The Chairman began this item by inviting Dr Banks, who had registered to speak on this item under Council Procedure Rule 19, to address the Committee.
Dr Banks referred to three of the strategic risk scenarios listed in the report. Under risk scenario 3 (resident engagement), he felt that the ‘potential impact and consequences’ listed, namely ‘direction and decisions out of line with public opinion’ and ‘directing resources to wrong areas, potentially away from areas of most need’ were well-demonstrated by the Council’s plans for the new civic development. He added that the proposed 84% reduction in the budget for community grants was a further example of that.
With risk scenario 4 (unable to plan financially over the longer term), Dr Banks drew attention to two elements of the ‘potential impact and consequences’: ‘appeals wipe out any growth with no new funding flowing to the Council’; and ‘proceeds of business rate growth may not be fully received’. With the former, Dr Banks said these presumably would include appeals against housing and the civic development; on the latter, he said that the statement ran counter to previous predictions made by the authority.
Finally, under risk scenario 11 (civic development), Dr Banks claimed that all nine elements listed under ‘vulnerability/contributory factors’ had previously been raised by the public but ignored. He added that four of the elements were listed on the Council’s website as being ‘myths’, and queried how, if they were indeed myths, they could be part of the risk register. In conclusion, Dr Banks welcomed the inclusion of some of the major risks associated with the civic development and asked how these would be made known to the Full Council, who he said had not been made aware of these at the time the decision was made to endorse the project.
Lee Colyer, the Director of Finance, Policy and Development, presented the risk management report, which described the authority’s arrangements for managing strategic risk. The report provided an update on the evaluated threat level, as well as the controls in place, for each of the risks identified. It was noted that one additional risk scenario had now been added, which related to the proposed civic development.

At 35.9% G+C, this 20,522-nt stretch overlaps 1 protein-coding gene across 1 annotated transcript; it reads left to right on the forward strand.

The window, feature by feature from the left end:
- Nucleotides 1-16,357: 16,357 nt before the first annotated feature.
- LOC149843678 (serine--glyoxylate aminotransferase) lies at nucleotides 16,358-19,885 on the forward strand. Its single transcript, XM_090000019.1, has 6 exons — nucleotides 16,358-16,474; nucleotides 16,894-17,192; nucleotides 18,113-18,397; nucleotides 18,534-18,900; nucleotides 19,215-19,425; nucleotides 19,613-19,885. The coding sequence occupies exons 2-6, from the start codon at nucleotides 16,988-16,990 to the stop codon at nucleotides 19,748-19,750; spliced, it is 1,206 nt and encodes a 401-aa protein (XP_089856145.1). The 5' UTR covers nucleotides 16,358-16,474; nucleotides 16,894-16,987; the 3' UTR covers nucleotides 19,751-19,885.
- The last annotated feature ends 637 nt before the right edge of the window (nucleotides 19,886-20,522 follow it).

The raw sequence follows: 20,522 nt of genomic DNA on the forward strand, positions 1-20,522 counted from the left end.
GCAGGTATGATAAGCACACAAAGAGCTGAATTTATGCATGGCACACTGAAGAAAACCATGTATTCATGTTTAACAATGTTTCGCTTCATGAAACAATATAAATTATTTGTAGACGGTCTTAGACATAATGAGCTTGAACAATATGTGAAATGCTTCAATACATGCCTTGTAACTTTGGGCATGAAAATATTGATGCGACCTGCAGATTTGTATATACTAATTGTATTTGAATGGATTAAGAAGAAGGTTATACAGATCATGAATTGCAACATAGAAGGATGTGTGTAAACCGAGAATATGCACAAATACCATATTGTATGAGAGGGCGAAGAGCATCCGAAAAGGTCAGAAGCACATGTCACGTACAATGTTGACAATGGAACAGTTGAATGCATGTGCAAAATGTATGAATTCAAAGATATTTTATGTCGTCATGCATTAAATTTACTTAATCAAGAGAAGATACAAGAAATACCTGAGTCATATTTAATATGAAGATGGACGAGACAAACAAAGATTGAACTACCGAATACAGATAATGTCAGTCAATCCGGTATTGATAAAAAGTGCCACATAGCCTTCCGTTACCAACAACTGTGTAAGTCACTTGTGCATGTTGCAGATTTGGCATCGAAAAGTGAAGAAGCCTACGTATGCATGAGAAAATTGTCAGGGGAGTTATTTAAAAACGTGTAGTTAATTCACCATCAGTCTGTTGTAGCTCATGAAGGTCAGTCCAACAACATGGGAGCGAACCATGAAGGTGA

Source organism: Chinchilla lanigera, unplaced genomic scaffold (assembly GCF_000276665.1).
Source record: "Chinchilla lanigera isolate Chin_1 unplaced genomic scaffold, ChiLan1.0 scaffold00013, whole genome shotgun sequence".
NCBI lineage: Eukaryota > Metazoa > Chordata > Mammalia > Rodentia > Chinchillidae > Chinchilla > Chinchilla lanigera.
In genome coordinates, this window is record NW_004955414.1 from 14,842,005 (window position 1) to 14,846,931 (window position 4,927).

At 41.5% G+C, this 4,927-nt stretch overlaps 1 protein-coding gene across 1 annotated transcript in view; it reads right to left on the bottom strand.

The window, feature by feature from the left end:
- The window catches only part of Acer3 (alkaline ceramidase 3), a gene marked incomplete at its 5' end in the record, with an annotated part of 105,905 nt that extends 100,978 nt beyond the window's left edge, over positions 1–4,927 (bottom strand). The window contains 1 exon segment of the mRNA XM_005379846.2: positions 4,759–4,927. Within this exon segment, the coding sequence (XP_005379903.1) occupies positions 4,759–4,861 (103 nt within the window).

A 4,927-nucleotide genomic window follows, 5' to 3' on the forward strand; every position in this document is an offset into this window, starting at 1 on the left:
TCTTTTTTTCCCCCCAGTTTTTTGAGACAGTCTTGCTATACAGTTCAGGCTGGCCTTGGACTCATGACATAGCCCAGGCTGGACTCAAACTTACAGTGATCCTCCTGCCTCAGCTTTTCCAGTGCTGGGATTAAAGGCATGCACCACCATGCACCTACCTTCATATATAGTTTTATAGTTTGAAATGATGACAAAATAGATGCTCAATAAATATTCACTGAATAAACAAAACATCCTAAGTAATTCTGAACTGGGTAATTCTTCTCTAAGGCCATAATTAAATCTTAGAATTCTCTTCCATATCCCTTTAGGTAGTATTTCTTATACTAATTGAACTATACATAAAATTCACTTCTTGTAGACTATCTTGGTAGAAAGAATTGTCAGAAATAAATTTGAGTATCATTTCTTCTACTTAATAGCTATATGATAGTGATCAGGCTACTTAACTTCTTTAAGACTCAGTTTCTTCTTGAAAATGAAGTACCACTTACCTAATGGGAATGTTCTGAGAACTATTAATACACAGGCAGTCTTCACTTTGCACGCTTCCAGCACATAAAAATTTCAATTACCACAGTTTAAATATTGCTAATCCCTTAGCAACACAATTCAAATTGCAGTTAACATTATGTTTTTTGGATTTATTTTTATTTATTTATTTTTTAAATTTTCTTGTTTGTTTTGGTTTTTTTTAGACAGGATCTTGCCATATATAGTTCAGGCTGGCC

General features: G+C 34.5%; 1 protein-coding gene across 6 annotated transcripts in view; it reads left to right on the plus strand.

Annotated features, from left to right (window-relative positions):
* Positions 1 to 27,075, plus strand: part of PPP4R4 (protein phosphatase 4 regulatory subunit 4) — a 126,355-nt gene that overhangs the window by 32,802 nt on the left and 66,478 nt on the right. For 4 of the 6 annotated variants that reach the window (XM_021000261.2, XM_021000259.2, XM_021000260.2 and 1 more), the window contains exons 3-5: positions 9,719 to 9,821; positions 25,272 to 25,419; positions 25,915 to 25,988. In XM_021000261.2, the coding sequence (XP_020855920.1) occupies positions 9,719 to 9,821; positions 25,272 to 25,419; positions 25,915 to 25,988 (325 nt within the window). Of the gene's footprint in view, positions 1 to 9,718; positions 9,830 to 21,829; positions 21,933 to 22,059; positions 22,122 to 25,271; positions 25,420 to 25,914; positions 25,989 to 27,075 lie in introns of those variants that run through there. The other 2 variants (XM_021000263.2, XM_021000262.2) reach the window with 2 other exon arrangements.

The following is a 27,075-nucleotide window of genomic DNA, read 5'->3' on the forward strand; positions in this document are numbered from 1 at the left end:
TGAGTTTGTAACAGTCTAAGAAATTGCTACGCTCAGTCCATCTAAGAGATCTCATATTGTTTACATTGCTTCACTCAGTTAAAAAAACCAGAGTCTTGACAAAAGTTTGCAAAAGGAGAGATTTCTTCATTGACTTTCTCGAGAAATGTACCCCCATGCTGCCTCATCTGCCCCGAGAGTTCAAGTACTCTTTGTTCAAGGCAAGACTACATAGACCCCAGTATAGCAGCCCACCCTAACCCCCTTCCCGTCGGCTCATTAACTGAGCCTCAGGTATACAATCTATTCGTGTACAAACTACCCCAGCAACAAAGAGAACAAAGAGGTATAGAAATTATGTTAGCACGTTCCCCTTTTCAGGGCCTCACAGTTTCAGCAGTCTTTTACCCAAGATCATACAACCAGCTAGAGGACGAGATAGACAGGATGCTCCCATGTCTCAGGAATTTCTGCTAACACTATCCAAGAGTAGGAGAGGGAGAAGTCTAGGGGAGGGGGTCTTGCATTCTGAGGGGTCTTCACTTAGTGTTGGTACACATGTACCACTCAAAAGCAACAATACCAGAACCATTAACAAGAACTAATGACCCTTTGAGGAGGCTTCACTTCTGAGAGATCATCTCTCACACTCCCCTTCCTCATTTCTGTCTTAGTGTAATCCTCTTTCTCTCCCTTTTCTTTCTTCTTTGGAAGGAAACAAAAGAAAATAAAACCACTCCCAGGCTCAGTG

Mr Colyer said that he was the ‘officer risk owner’ for scenario 4 – ‘unable to plan financially over the longer term’. He therefore explained the key elements of this risk scenario, expanding on the main contributory factors. In summary, Mr Colyer said that the Council was in a good position, through its past performance and strategies, to benefit from growth, in terms of development, business rates’ retention and infrastructure.
Mr Quigley raised the issue of other officer risk owners – or relevant Cabinet Portfolio-holders – attending meetings and being able to answer questions on the full range of risk scenarios. He also felt that, while ‘risk logs’ were an important element of the Risk Register, the more important aspect was the process of managing risks.
On the first point, Mr Colyer said that it had been this Committee’s past practice to invite officer risk owners to attend, explain the key aspects of the risk scenarios for which they are responsible and answer Committee members’ questions; he added that their attendance was done on a rotational basis. Mr Colyer also said that, if the Committee were able to identify specific questions they wished to have answered outside that pattern of attendance, then he would arrange for suitable officer presence.
On the second point, Mr Colyer agreed with Mr Quigley’s assessment, adding that the authority had a robust risk management process in place, with an officer group maintaining a close watch on progress, including a periodic review by the Management Board.
Councillor Neve developed the point, suggesting that, if any risk scenarios were in the ‘red’ category, i.e. the likelihood of failure was ‘significant’, ‘high’ or ‘very high’, combined with its effect having a ‘major’ impact on the authority, then the officer risk owner and/or the relevant Cabinet Portfolio-holder should attend each meeting automatically.
Mr Quigley said that he understood the reasons why such a policy might be in place, but he felt that, with many of the risk scenarios listed, it was external issues which were the controlling factor. He added that, on that basis, it was unlikely that an officer risk owner or Cabinet Portfolio-holder would be able to add much from one meeting to the next. He said that, from the resultant discussion on this issue, he was content for the existing rotational risk owner attendance to continue unchanged.
RESOLVED – That the risk management report and arrangements for managing strategic risk be noted.